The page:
Fewer interns getting regular jobs

Home > Business > Economy

print dictionary print

Fewer interns getting regular jobs

테스트

Despite the government’s efforts to offer more quality jobs for young people just out of college, data showed yesterday that only one in six interns at public companies and institutions were hired as regular employees during the first half of this year.

According to the Ministry of Strategy and Finance yesterday, from January through June, 14,000 interns, or 16.6 percent of all interns, were hired by public companies as regular employees.

The percentage is a sharp drop from 22.3 percent for all of last year and below the government’s goal of 20 percent.

The ministry, however, is optimistic that the rate will go up during the second half of the year.

“We expect internships to end in the second half of this year and there will be more hiring of interns as regular employees by public companies and institutions,” said an official from the ministry.

In late 2008, in the wake of the global financial crisis led by the Lehman Brothers’ bankruptcy, the finance ministry under the Lee Myung-bak government came up with plans to create more jobs for young people to help boost the economy and raise productivity. Plans included the government setting aside funds to provide financial support like wages to public and private companies that hire interns.

The government also has urged companies to hire them as regular employees once their less-than-one-year contract ends.

Overall, data released by the finance ministry showed that 295 public institutions in the first half of the year hired 12,556 interns, nearly 98 percent of this year’s goal of 12,800. The number of interns being hired is reflected in the country’s employment rate, as they receive monthly wages of about 1.2 million won ($1,077) and work 30 to 40 hours a week.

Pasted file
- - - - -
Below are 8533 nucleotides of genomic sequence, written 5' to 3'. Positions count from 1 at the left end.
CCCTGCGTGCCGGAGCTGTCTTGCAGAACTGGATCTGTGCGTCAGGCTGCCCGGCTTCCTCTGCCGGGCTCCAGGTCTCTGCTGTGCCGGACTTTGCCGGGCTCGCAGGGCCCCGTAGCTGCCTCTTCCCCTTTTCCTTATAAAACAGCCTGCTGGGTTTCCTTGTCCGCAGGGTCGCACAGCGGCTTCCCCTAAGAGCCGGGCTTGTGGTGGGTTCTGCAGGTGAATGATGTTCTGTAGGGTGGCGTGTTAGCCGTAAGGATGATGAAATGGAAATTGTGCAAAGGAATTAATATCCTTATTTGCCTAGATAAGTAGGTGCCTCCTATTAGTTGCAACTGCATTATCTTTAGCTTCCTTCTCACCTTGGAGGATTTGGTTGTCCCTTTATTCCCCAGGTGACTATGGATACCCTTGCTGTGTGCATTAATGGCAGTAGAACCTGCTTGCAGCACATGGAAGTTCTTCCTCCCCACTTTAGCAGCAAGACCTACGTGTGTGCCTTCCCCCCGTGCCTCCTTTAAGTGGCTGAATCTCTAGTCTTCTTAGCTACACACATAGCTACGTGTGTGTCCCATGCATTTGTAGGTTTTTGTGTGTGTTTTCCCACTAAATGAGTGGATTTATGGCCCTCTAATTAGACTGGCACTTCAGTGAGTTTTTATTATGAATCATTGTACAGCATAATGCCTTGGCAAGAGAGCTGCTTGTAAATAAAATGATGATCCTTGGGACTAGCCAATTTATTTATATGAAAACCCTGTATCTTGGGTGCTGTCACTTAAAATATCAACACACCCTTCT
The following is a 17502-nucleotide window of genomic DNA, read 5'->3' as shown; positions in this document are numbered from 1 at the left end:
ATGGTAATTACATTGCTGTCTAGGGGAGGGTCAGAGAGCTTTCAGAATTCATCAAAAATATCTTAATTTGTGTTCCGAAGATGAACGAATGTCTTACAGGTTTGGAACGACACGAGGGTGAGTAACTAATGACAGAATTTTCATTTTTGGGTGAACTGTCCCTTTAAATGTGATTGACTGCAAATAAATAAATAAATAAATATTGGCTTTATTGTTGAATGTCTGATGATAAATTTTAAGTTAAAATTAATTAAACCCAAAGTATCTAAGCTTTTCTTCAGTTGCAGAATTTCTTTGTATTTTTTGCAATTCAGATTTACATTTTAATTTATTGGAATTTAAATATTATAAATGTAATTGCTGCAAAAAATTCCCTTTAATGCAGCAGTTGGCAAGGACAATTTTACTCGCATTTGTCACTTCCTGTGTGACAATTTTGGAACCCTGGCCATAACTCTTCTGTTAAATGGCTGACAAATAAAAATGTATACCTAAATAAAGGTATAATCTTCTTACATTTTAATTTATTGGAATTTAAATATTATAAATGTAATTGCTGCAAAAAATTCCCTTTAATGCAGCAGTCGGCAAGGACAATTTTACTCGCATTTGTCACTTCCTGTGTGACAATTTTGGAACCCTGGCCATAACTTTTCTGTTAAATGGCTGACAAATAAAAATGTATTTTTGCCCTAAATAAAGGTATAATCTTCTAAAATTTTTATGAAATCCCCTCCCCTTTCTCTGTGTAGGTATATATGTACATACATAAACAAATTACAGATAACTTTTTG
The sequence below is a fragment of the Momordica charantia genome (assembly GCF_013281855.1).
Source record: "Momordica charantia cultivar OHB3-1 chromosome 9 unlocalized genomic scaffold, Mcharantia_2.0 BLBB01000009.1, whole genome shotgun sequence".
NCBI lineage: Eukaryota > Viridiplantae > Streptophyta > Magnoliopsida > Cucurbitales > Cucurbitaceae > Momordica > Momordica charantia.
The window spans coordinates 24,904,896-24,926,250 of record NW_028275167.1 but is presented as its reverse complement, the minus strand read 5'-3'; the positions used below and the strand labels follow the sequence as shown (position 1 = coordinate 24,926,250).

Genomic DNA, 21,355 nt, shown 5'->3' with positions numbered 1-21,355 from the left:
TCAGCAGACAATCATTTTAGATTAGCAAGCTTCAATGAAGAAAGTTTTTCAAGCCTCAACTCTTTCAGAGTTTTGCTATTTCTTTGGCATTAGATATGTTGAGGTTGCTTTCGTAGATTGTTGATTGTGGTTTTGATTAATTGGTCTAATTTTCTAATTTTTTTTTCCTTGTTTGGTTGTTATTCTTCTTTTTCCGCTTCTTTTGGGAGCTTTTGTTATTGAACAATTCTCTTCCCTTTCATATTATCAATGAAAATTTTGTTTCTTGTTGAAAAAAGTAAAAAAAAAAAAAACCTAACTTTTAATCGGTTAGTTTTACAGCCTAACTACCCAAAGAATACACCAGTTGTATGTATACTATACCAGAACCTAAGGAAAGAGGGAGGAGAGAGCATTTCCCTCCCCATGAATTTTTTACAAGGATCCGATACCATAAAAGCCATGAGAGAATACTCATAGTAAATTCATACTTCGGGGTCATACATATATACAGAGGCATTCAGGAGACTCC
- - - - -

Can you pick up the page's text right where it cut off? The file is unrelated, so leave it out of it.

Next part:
By industry, public companies in the energy sector, including the Korea Electric Power Corporation and Korea Hydro and Nuclear Power Company, hired the highest number of interns in the cited period, followed by those in the welfare sector such as the National Health Insurance Corporation and National Pension Service.

Government officials in the current Park Geun-hye administration have been putting their heads together to boost the country’s employment rate, which currently lags behind other developed countries. The government’s goal is to reach 70 percent employment by the end of President Park’s five-year term.

According to data from the Organization for Economic Cooperation and Development, Korea’s employment rate has remained between 63 percent and 64 percent over the past decade, which is below the average employment rate of 69 percent for countries with $30,000 per capita GDP.

The latest figures released by Statistics Korea also showed that in July, the jobless rate for those aged 15 to 29 went up to 8.3 percent from 7.9 percent of the previous month. There are concerns being raised that the country’s economy would lose steam amid the prolonged slow economic recovery due to uncertainties at home and abroad.

BY LEE EUN-JOO [angie@joongang.co.kr]

More in Economy

Consumer price gains pick up speed in November

Life expectancy up 7 months for Koreans born in 2019

OECD knocks tenth of a point off Korea's 2020 growth

Bos taurus philately

$504 billion budget for 2021 ready for passage

Log in to Twitter or Facebook account to connect
with the Korea JoongAng Daily
help-image Social comment?
lock icon

To write comments, please log in to one of the accounts.

Standards Board Policy (0/250자)

What’s Popular Now